It's always sad this time of year when my summer friends begin to leave the Island to return to their "other lives." I will return to my winter life soon as well, but the transition is always to be noted.

I did have an opportunity to reconnect with someone I had hardly seen all summer. Kathy Logue and I went together to see Hillary Clinton speak at the Tabernacle on Saturday evening. Mike minded the gallery for me, so Kathy and I could leave at 3:30 pm to drop Megan and Olivia DeGeofroy off at The Farm Institute, and get to Oak Bluffs and park the car in time to get to the Campground by 4:30 pm. It was packed, but very well organized. Kathy and I had lots of time to catch up, which was nice.

Phil DaRosa, our friend Blue's nephew and Candy and Denny's son, performed with his band as we all arrived. Kathy and I were both more impressed by Senator Clinton than we expected to be. She was very engaging and down-to-earth, dressed like the rest of us, setting forth an agenda that sounded reasonable and hopeful. Everyone I spoke with afterwards felt the same way, that they were more impressed than they expected to be, so I was disappointed to read the Boston Sunday Globe article, which said that people were more energized by the former President's speech than by Senator Clinton's.

Kathy and I both wished we could have attended all of the candidates' receptions taking place around the Island, to compare their demeanors and platforms. It really is different to see them in person.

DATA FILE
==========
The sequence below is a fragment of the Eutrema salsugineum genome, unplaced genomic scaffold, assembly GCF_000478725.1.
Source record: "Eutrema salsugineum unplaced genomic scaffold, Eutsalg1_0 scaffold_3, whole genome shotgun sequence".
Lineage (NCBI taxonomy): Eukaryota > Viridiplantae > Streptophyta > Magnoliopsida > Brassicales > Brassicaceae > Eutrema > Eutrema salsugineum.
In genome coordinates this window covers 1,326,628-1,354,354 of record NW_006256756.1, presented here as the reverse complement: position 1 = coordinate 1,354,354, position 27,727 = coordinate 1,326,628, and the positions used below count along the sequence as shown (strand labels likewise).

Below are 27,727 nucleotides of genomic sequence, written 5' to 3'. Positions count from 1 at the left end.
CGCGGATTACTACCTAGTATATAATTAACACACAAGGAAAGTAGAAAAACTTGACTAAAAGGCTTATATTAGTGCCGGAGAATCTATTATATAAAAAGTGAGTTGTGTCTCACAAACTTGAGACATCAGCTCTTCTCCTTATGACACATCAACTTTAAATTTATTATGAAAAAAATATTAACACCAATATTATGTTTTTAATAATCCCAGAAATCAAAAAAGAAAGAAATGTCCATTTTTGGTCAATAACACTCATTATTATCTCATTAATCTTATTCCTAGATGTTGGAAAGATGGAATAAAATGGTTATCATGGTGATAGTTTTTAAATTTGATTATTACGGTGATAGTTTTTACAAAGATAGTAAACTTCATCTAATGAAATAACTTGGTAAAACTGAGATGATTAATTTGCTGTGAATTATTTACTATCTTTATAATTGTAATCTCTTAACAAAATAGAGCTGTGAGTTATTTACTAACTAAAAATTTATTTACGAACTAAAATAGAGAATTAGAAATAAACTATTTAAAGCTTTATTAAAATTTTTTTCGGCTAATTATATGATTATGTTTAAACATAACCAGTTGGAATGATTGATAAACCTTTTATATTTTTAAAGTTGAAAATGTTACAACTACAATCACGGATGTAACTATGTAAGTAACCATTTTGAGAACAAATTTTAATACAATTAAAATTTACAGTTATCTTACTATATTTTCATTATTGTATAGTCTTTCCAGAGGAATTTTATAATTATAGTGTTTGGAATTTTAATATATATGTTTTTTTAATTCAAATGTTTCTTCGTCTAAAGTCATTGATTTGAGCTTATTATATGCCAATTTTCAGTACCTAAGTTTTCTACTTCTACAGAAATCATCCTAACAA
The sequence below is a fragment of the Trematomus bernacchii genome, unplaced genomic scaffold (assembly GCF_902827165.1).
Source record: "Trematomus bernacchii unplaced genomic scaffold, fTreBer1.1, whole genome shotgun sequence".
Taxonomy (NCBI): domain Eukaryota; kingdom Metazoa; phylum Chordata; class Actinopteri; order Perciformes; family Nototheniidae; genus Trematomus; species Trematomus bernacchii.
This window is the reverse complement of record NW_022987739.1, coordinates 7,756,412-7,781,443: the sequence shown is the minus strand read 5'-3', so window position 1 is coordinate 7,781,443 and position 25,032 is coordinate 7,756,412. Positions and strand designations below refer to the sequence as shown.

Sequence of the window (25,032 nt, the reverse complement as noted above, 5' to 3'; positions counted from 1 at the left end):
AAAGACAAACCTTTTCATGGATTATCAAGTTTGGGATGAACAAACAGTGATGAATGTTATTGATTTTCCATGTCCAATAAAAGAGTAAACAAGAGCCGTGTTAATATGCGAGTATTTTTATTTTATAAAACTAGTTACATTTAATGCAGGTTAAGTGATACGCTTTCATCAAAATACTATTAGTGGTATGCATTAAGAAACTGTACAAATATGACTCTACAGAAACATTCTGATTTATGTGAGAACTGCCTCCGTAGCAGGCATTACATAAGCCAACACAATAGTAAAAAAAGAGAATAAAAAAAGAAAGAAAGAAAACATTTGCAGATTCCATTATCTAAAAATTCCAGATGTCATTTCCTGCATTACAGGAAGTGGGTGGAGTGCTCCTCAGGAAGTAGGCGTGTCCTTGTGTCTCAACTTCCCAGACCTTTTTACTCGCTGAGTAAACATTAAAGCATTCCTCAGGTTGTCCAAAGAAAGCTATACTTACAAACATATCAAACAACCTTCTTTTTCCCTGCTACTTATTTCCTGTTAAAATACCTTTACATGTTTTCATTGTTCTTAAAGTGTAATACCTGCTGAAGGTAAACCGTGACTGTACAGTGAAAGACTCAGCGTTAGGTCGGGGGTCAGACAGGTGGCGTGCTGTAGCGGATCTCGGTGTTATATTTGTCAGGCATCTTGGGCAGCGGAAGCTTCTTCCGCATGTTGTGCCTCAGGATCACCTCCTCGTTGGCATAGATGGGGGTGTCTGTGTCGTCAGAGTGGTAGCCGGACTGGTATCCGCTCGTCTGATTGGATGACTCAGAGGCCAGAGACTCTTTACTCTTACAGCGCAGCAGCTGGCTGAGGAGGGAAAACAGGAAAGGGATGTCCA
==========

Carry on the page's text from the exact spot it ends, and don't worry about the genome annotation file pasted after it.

I saw Evelyn Dengler at Fiddlehead Farm Saturday morning. She was looking pretty tired, as she and Danny Bryant had brought home a new chocolate lab puppy on Friday and they were up on and off all night with Sophie. Evelyn did say she was enjoying the training and having the puppy in the house, and they both LOVE their puppy. I can't wait to see her.

Perry Garfinkel has been touring the country to promote the paperback edition of his last book, "Buddha or Bust." He expects to be back on the Island full-time in September, once again living in the Milton Mazer house off Music Street.

Susan Phelps of Great Plains Road is still looking for her Burmese cat, Quincy, who has been missing since July 25. Her number is 508-693-5928.

A reminder from the MSPCA and Second Chance Rescue, to please be on the lookout for pets who may have been left behind at the end of the summer.

The MSPCA is sponsoring its First Annual Walk For Animals on Sunday, September 9, at the Edgartown School. Walkers are encouraged to sign up sponsors. You may pick up a registration form at the MSPCA. Call Jen Morgan at 508-627-8662.

This has been quite a summer for Molly and David Finkelstein and their family. I wrote about a grandson born earlier and now have the pleasure of announcing the birth of a granddaughter, Emma Prehn Finkelstein, born July 19 to Amy and Alex Finkelstein of Wellesley. Emma was born at Beth Israel Deaconess Hospital. She weighed 6 pounds, 9 ounces. Welcome to the world, Emma.

School will be starting next week. Kathy Logue told me she had reminded Megan it was her last week of vacation and

wouldn't she like to have at least one quiet day where she could stay in her pajamas and hang around the house, reading on the sofa, playing with Nicolai, relaxing. We both laughed as we said to each other, "How come nobody is making that offer to us?"